Monday, 28 September 2015
Patricia Highsmith on Writing, in Whodunit? A Guide to Crime, Suspense & Spy Fiction and Crime & Mystery: The 100 Best Books by H. R. F. Keating
By far the most sustained piece of writing by Patricia Highsmith on the subject of fiction – her own and others' – can be found in her 160-page (in its 1981 revised edition) guidebook Plotting and Writing Suspense Fiction (orig. 1966). But Highsmith did pen the occasional piece for other publications too, both magazines (Plotting itself grew out of an article Highsmith wrote for The Writer magazine, and in 1989 she wrote an article for Granta magazine on the subject of Tom Ripley) and books (the 1990 Bloomsbury edition of Carol includes an afterword on the genesis of that novel). In the 1980s she twice contributed to books edited and written by the crime writer and critic H. R. F. Keating – Whodunit? A Guide to Crime, Suspense & Spy Fiction (Windward, 1982) and Crime & Mystery: The 100 Best Books (Xanadu, 1987) – and both pieces are well worth a look.
Her piece for Whodunit, "Not-Thinking with the Dishes" in the "How I Write My Books" chapter, isn't very long – barely a page in length – but it's still revealing as regards her methods. Noting that she had "no set of rules for writing a book" and that she "never think[s] about who my readers may be", she states: "My book ideas begin with a situation of surprise or coincidence, some unusual circumstance, and around this, and forward and backward, I create a narrative with a beginning and an end." She continues:
I like to write three or four hours a day, taking a break frequently to do something such as finishing the last dishes in the sink, during which I am not-thinking about my work in progress. It is important that nobody else be in the house. Then my thoughts take a creative jump. Hard thought never did me very much good. I believe in letting one's mind alone. The only price I pay is having to rewrite, but not always a lot and mostly it is polishing, and having to cut a fair amount.
To illustrate this last point, Whodunit? reproduces a manuscript page from People Who Knock on the Door, which at that juncture hadn't been published (it was published by Heinemann the following year). Highsmith additionally reveals that she could write up to two thousand words a day, worked seven days a week ("In principle... something always happens to prevent work one or two days a week") and that she was unable to "adopt the method of a famous writer who said he writes the action parts first and fills in the gaps later" but instead had to "write all the in-between material as I go". She reasons: "Maybe this is inevitable because of the subjective attitude I generally take: I describe what is in the head of the protagonist, psychopath or not, because what is in his or her head must explain as well as advance the story."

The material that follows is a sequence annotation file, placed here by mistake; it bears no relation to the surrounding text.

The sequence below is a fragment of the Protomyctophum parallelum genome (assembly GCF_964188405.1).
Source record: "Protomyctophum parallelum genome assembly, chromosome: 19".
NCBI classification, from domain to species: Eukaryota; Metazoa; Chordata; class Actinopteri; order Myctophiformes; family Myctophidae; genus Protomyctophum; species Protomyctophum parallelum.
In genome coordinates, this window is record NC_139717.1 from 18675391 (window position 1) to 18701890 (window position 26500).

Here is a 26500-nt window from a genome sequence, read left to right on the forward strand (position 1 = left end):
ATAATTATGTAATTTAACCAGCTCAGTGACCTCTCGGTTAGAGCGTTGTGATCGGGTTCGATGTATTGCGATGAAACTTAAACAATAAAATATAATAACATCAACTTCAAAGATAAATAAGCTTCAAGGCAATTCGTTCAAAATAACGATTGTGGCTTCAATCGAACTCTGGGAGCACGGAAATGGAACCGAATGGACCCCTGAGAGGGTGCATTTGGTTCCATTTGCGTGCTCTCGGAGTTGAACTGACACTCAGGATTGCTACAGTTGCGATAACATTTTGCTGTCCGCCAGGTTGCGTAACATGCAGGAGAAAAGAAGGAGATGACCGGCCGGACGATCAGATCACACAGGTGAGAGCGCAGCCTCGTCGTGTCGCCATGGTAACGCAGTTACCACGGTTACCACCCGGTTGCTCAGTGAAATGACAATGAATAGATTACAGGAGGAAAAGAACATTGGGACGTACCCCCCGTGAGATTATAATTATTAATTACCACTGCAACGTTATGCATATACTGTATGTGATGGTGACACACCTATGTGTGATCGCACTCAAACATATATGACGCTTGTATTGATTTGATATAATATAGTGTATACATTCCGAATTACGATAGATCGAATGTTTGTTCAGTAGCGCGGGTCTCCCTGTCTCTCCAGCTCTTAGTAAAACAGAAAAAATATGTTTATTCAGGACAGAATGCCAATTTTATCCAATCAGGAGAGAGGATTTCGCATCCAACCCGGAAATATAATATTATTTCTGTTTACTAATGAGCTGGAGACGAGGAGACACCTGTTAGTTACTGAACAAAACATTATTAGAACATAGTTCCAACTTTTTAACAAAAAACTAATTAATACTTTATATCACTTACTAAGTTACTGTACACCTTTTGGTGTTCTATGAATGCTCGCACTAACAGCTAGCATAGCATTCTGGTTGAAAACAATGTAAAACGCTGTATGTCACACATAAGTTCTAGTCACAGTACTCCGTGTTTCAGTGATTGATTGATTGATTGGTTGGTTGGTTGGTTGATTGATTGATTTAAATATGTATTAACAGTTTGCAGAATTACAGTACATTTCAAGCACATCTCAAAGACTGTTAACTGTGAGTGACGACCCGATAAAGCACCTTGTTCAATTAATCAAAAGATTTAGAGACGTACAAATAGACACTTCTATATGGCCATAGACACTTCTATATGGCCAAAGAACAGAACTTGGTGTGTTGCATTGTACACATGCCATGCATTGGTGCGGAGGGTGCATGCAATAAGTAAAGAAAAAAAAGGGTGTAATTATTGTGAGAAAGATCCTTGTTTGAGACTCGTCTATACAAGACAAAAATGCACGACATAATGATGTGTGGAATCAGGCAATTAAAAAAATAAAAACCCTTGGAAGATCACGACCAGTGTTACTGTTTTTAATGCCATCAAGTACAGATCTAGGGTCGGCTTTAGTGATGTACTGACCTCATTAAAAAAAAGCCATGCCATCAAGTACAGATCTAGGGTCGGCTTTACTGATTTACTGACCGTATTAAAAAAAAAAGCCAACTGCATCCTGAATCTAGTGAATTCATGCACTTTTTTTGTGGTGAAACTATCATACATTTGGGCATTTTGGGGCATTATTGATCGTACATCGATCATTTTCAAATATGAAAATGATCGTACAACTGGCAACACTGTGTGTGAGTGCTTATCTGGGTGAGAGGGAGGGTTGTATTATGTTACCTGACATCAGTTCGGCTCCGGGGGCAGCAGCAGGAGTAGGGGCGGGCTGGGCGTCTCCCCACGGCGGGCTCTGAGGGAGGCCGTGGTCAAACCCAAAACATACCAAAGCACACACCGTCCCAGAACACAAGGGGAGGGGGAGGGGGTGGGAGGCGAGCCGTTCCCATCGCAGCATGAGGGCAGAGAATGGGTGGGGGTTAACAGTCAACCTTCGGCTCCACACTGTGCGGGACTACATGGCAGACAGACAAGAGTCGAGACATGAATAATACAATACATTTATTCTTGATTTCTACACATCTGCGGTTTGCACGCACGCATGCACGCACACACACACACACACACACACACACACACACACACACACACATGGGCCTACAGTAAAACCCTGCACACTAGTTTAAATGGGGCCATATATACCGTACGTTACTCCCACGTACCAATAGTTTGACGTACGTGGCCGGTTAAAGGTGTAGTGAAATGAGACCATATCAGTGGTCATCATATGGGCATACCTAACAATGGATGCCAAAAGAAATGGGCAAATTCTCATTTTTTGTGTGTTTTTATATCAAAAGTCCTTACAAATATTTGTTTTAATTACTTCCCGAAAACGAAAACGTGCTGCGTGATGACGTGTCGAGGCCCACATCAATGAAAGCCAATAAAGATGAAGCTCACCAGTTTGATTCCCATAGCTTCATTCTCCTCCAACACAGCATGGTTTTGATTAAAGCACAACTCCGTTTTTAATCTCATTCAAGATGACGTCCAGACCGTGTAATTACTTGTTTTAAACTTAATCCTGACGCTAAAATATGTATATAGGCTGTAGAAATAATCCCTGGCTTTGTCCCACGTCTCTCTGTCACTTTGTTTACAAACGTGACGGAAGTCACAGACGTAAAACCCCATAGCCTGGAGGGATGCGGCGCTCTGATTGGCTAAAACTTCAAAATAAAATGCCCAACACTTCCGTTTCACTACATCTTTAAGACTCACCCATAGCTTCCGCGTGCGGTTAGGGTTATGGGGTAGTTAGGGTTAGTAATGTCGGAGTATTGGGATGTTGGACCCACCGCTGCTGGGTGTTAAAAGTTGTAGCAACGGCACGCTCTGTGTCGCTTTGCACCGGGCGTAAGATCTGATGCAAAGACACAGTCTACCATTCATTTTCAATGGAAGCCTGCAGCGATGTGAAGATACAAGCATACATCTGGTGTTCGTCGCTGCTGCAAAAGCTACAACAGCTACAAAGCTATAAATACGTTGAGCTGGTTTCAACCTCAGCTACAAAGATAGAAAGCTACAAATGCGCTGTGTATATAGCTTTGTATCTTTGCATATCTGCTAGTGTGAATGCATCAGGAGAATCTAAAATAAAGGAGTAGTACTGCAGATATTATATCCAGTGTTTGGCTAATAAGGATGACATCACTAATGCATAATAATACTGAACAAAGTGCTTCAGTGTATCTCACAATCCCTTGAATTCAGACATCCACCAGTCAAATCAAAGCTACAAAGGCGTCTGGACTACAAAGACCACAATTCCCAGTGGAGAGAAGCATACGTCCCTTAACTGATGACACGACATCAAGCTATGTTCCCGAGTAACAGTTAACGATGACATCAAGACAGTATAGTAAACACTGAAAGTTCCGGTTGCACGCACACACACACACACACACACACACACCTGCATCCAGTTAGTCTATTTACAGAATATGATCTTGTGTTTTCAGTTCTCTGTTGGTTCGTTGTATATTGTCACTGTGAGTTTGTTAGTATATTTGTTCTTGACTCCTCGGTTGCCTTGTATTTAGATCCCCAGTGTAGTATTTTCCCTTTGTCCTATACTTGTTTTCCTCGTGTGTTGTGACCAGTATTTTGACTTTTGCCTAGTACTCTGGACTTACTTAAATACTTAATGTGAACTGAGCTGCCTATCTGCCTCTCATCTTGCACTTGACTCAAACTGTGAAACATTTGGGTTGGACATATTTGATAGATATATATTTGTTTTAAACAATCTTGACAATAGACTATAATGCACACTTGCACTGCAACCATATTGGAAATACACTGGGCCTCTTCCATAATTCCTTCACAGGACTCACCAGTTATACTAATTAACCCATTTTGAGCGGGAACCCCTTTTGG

Whodunit? itself is a thoroughly worthwhile book – there are essays by, among others, Michael Gilbert, John Gardner ("The Espionage Novel"), Gregory Mcdonald, Len Deighton and Eric Ambler, as well as writer-by-writer and character-by-character guides to crime fiction and thrillers – as is Crime & Mystery: The 100 Best Books, in which H. R. F. Keating offers a hundred two-page essays on key crime novels and their authors (the list can be found at Classic Crime Fiction). Highsmith penned the foreword to the book, in which she appears to demonstrate more of a working knowledge of the field than she suggested she had in Plotting and Writing Suspense Fiction (she maintained in that book that she "seldom read" other people's crime novels). She singles out, among others, Wilkie Collins, Raymond Chandler, P. D. James, Cornell Woolrich, Georges Simenon and, especially gratifyingly for me, P. M. Hubbard (albeit only in passing), and picks over Keating's musings on these and other authors.
"One can open The 100 Best anywhere," Highsmith writes at the close of her foreword, "and be entertained by its contents, learn something new, or reinforce what is already in one's head." Not least in regard to Highsmith herself: Keating includes both The Tremor of Forgery (1969) – highlighting the "uneasiness" and "Fuzziness, ambiguity" of Highsmith's writing and "the to-and-fro indecisiveness of real life" she captures – and The Talented Mr. Ripley (1955), where he details the traits which make Tom Ripley such a compelling and, yes, charming character – "his genuine love of art and his true appreciation of the fruits of the earth... the simple affection he feels for his friends... his real interest in the earth-loving pursuit of gardening" and our "awed admiration" at "his willingness to take risks". He also recalls "a meeting of the Crime Writers' Association's Gold Dagger award where one of our number announced that if we chose Ripley's Game for the prize she would resign".
Both Whodunit? and Crime & Mystery: The 100 Best Books are fairly readily – and cheaply – available (I found both for a few quid each in Colin Page Antiquarian Books in Brighton – where there is also, at time of writing, an expanded selection of secondhand crime fiction – a recently acquired collection, one which, needless to say, I've already raided). Not so the next Patricia Highsmith book I'll be blogging about: a signed association copy of the final novel in the Ripliad.